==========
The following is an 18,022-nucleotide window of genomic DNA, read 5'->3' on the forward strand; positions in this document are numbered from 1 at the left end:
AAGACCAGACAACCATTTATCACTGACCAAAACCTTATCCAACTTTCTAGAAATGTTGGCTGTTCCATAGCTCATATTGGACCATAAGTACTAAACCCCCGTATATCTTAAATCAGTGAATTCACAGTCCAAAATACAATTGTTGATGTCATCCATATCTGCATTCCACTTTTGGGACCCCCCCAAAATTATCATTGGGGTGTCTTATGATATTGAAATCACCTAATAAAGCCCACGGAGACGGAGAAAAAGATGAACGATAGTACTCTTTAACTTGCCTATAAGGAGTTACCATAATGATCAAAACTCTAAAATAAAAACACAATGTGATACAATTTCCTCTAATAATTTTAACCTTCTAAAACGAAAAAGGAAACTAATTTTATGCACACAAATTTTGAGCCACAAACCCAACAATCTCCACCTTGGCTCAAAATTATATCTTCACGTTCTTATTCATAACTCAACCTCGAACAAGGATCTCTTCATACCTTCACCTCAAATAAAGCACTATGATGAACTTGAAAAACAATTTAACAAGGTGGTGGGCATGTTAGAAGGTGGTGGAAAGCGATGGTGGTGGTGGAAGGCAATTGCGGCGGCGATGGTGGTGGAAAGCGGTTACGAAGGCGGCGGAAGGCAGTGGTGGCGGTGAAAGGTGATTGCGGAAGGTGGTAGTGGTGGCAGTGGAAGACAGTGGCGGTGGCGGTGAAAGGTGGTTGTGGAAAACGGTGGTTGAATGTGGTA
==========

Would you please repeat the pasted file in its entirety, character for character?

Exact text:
The following is an 18,022-nucleotide window of genomic DNA, read 5'->3' on the forward strand; positions in this document are numbered from 1 at the left end:
AAGACCAGACAACCATTTATCACTGACCAAAACCTTATCCAACTTTCTAGAAATGTTGGCTGTTCCATAGCTCATATTGGACCATAAGTACTAAACCCCCGTATATCTTAAATCAGTGAATTCACAGTCCAAAATACAATTGTTGATGTCATCCATATCTGCATTCCACTTTTGGGACCCCCCCAAAATTATCATTGGGGTGTCTTATGATATTGAAATCACCTAATAAAGCCCACGGAGACGGAGAAAAAGATGAACGATAGTACTCTTTAACTTGCCTATAAGGAGTTACCATAATGATCAAAACTCTAAAATAAAAACACAATGTGATACAATTTCCTCTAATAATTTTAACCTTCTAAAACGAAAAAGGAAACTAATTTTATGCACACAAATTTTGAGCCACAAACCCAACAATCTCCACCTTGGCTCAAAATTATATCTTCACGTTCTTATTCATAACTCAACCTCGAACAAGGATCTCTTCATACCTTCACCTCAAATAAAGCACTATGATGAACTTGAAAAACAATTTAACAAGGTGGTGGGCATGTTAGAAGGTGGTGGAAAGCGATGGTGGTGGTGGAAGGCAATTGCGGCGGCGATGGTGGTGGAAAGCGGTTACGAAGGCGGCGGAAGGCAGTGGTGGCGGTGAAAGGTGATTGCGGAAGGTGGTAGTGGTGGCAGTGGAAGACAGTGGCGGTGGCGGTGAAAGGTGGTTGTGGAAAACGGTGGTTGAATGTGGTA